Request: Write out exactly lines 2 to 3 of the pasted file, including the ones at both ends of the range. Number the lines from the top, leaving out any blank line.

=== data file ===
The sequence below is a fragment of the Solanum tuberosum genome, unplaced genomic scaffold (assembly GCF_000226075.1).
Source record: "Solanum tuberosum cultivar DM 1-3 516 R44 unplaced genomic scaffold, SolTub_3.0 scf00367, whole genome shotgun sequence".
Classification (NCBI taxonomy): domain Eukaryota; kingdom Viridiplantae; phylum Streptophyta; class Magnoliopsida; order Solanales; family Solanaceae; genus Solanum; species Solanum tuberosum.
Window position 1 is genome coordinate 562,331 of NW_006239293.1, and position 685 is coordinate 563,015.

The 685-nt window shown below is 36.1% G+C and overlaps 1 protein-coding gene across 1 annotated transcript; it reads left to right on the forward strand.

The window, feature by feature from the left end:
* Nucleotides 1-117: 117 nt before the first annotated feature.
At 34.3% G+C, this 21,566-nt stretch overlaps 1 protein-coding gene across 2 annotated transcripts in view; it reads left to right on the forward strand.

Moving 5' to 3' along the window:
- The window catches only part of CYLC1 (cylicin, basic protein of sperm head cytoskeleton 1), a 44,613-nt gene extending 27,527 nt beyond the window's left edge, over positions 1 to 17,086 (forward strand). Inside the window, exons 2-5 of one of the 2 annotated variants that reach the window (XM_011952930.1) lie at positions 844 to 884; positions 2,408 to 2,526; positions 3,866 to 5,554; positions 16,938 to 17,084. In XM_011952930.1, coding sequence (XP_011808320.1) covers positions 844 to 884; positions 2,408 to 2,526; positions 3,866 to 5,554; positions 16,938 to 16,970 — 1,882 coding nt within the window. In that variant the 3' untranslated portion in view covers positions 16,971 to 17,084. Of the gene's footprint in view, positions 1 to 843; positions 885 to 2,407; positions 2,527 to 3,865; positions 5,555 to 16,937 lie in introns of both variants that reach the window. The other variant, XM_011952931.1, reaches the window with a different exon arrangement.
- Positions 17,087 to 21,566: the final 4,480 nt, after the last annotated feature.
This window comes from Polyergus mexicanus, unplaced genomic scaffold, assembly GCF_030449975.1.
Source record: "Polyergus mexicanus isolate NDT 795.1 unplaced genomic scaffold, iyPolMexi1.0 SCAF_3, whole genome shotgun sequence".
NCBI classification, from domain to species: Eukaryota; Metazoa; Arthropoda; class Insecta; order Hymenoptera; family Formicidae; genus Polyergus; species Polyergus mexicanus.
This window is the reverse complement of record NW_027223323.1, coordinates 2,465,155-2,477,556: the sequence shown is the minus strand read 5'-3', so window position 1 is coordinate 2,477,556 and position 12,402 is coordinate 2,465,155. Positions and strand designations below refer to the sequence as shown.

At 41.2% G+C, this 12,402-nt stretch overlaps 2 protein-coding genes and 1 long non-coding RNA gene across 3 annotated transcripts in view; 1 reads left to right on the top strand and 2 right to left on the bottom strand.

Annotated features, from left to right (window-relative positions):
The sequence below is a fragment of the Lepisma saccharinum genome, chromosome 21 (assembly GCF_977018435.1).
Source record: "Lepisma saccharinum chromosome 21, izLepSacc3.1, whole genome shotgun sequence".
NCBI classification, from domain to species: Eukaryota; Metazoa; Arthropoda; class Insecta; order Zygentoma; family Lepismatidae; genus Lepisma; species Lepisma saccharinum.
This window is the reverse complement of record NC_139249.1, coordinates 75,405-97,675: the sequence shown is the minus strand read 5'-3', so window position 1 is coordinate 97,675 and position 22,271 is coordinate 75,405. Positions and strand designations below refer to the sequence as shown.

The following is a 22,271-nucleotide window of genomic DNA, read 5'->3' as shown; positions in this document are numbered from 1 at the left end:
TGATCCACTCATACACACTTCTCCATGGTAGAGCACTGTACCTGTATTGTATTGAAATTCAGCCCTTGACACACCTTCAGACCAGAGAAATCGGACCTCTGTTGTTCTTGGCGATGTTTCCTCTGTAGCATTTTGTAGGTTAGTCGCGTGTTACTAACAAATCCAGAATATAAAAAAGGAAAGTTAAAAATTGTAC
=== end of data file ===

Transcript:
Source record: "Solanum tuberosum cultivar DM 1-3 516 R44 unplaced genomic scaffold, SolTub_3.0 scf00367, whole genome shotgun sequence".
Classification (NCBI taxonomy): domain Eukaryota; kingdom Viridiplantae; phylum Streptophyta; class Magnoliopsida; order Solanales; family Solanaceae; genus Solanum; species Solanum tuberosum.